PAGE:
“Financial education is important all year round, but April, being Financial Literacy Month, is an especially good chance to highlight this critical issue,” NASFAA President Justin Draeger said.
Washington, D.C. (PRWEB) April 16, 2015
A new research review from the National Association of Student Financial Aid Administrators (NASFAA)’s Journal of Student Financial Aid finds that the three main sources of college financial literacy information are parents, secondary school counselors and teachers, and college websites – and all three groups need more support to get the job done.
In “Addressing Information Gaps: Disparities in Financial Awareness and Preparedness on the Road to College,” authors Casey George Jackson and Melanie Jones Gast reviewed 39 studies to identify the three most important sources of financial awareness, but showed that each group falls short of being as effective as possible. Many parents studied did not understand the various components of college costs, including tuition, fees, room and board, and transportation. This puts first-generation students, in particular, at a distinct disadvantage.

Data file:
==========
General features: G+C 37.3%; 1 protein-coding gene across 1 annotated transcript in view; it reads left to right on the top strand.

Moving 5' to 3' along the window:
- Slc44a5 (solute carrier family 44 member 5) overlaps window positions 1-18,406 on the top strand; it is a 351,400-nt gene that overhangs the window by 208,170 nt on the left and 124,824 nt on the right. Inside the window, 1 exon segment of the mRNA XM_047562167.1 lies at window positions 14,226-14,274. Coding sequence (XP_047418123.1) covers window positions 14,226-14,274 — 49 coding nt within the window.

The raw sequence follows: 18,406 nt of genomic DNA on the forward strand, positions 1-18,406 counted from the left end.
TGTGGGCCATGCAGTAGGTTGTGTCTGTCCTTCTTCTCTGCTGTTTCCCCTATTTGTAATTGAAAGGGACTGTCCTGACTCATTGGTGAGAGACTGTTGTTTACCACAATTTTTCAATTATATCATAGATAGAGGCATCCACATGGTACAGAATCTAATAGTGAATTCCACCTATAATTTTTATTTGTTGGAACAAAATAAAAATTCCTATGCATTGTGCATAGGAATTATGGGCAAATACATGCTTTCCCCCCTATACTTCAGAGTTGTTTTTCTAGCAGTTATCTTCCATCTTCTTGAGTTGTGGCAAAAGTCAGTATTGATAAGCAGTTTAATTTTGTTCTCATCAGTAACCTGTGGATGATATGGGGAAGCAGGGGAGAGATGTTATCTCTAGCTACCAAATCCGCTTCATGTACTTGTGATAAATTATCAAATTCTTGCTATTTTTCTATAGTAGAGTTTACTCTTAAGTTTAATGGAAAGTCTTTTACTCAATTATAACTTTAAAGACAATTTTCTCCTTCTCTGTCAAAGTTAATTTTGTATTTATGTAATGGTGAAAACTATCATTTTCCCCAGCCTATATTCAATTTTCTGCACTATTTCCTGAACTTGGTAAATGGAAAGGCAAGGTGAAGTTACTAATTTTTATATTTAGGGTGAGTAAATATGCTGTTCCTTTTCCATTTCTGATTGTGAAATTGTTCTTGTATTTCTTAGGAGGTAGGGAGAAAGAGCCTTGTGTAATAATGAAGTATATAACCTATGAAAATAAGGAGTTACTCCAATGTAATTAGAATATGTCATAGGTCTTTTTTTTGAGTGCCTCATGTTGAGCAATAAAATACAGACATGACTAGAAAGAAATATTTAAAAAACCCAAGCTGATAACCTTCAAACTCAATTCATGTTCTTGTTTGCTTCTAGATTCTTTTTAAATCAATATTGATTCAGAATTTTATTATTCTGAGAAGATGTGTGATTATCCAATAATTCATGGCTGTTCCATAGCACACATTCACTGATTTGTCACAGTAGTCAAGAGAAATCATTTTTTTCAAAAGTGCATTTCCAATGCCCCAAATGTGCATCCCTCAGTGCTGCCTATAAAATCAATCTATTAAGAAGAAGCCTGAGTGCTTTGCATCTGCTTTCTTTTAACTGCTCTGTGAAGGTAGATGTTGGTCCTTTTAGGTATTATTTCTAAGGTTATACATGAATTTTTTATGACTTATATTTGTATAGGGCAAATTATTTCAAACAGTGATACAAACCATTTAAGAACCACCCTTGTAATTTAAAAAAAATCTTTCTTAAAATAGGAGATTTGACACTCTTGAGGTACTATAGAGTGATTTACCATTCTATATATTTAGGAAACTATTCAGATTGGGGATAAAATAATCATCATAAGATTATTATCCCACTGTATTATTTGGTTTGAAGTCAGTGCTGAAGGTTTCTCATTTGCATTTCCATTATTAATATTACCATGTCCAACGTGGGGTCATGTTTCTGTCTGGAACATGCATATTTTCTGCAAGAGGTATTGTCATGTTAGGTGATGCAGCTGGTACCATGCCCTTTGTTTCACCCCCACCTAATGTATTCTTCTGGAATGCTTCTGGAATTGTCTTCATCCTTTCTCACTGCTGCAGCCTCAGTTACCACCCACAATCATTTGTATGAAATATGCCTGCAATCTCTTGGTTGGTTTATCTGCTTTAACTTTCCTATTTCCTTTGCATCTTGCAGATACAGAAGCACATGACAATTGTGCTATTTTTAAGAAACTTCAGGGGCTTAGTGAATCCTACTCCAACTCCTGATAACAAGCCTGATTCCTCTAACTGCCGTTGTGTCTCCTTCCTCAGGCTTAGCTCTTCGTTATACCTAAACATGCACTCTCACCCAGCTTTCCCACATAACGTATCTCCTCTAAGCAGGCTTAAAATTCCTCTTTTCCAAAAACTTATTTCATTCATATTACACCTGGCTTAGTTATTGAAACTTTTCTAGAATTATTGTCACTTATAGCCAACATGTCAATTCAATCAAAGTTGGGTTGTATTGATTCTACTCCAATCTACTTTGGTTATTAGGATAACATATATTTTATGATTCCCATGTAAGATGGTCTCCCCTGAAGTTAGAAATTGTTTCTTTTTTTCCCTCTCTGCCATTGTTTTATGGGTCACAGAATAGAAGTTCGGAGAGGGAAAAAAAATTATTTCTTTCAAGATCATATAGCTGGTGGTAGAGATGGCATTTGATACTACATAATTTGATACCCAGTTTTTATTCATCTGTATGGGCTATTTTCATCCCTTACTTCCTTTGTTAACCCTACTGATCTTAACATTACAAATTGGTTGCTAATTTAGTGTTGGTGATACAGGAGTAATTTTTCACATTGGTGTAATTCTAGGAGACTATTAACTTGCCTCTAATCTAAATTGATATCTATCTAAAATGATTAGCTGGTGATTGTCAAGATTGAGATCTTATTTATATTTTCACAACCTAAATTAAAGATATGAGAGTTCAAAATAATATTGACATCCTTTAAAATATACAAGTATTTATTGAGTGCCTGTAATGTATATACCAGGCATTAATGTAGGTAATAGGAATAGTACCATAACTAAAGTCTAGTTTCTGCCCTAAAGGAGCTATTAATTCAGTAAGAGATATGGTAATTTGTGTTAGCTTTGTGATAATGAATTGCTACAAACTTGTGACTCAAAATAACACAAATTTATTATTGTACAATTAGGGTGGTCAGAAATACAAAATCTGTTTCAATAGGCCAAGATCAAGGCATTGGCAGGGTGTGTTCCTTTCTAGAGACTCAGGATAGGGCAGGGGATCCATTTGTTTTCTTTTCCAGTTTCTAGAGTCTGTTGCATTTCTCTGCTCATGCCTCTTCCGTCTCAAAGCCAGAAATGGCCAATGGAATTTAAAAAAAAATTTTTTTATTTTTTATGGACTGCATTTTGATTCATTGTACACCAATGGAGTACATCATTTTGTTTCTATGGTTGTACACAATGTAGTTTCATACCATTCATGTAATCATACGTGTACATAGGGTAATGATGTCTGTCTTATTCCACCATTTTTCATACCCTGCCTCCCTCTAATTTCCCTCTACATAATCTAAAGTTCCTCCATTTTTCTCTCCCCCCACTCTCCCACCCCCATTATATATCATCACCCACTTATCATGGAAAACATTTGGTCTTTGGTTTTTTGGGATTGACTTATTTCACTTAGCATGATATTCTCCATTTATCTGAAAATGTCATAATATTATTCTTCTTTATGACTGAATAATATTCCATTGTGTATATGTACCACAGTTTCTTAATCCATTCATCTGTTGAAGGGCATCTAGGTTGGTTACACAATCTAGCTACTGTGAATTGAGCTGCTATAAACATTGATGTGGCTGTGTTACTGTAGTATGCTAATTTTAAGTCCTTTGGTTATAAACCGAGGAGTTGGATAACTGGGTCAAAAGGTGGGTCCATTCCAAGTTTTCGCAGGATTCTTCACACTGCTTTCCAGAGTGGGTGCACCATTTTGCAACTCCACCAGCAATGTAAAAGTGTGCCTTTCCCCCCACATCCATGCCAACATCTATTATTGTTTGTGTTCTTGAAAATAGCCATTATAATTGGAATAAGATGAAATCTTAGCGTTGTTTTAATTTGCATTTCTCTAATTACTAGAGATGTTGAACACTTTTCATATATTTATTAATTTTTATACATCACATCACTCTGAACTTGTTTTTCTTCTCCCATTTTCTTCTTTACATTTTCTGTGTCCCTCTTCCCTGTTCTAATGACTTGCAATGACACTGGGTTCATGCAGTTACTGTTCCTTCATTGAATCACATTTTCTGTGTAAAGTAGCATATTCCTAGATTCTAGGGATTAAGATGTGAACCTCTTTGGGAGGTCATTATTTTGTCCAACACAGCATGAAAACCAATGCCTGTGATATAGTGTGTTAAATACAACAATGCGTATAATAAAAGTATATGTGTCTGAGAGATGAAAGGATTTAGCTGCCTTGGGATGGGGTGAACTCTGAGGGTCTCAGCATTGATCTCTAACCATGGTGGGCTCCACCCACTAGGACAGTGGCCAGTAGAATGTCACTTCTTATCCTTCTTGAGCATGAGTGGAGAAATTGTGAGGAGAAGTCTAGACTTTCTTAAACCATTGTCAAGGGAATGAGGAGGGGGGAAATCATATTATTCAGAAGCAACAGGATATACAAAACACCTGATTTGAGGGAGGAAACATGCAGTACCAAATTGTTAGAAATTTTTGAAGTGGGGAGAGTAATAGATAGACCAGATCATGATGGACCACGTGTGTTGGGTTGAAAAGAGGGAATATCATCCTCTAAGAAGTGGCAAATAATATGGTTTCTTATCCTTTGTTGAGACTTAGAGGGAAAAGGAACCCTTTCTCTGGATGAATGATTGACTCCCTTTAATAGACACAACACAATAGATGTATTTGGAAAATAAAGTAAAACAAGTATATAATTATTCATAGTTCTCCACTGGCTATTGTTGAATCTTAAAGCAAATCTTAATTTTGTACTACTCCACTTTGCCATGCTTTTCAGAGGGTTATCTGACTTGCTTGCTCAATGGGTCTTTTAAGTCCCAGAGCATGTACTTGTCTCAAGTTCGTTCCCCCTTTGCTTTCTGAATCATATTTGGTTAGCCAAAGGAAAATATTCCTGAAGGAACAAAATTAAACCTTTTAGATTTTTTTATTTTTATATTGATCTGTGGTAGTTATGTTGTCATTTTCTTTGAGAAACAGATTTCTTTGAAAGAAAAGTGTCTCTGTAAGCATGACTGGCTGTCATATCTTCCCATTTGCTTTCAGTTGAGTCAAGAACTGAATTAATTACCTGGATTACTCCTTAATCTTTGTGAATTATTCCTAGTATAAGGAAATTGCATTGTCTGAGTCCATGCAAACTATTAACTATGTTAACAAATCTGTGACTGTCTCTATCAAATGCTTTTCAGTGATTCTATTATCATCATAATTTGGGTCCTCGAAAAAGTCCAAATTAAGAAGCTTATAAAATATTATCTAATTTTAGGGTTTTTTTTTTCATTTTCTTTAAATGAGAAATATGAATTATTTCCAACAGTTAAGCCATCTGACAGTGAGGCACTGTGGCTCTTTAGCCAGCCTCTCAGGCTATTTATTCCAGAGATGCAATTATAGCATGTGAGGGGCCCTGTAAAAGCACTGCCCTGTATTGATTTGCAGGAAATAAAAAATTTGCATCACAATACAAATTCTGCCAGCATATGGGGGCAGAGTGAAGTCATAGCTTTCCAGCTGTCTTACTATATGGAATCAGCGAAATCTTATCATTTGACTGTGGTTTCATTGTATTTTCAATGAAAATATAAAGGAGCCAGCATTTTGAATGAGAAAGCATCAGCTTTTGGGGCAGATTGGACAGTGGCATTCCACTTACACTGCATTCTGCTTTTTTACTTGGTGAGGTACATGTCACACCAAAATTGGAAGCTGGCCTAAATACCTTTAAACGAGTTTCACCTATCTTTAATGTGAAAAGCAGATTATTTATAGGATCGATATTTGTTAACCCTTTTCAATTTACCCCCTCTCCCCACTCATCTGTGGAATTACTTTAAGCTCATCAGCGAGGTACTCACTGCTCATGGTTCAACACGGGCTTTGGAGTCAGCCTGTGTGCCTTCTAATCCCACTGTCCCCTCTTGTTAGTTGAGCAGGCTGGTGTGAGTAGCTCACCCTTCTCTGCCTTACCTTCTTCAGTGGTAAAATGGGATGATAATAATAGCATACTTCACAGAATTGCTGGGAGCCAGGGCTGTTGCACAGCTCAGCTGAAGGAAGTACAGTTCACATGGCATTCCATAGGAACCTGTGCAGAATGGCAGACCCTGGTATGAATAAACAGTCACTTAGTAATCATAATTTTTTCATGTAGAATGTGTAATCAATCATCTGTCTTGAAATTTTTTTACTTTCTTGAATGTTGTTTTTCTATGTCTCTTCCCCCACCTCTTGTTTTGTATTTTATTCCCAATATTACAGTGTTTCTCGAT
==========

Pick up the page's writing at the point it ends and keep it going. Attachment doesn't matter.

In addition, the effectiveness of high school counselors varies across districts, states, and individual schools. And while the Internet provides a huge amount of college cost information, many parents and students studied needed more in-depth guidance to make sense of it all.
“Financial education is important all year round, but April, being Financial Literacy Month, is an especially good chance to highlight this critical issue,” NASFAA President Justin Draeger said. “When other sources of financial aid information fall short, financial aid administrators can provide thorough and up-to-date advice and counseling. With admissions and financial aid deadlines looming, now is the time for students to work with financial aid administrators to understand their options.”
NASFAA has free resources on college costs and financial aid for students, parents, and high school counselors, in addition to financial aid research provided through the open-access Journal of Student Financial Aid. Experts are also available for interviews on why increasing financial awareness is critical, and how to best educate students and their families.
To schedule an interview with a NASFAA expert, please contact us at 202-785-6959 or email@example.com. For more reports on financial aid issues, please explore the Journal of Student Financial Aid.
The National Association of Student Financial Aid Administrators (NASFAA) is a nonprofit membership organization that represents more than 20,000 financial aid professionals at nearly 3,000 colleges, universities, and career schools across the country. NASFAA member institutions serve nine out of every ten undergraduates in the United States. Based in Washington, D.C., NASFAA is the only national association with a primary focus on student aid legislation, regulatory analysis, and training for financial aid administrators. For more information, visit http://www.nasfaa.org.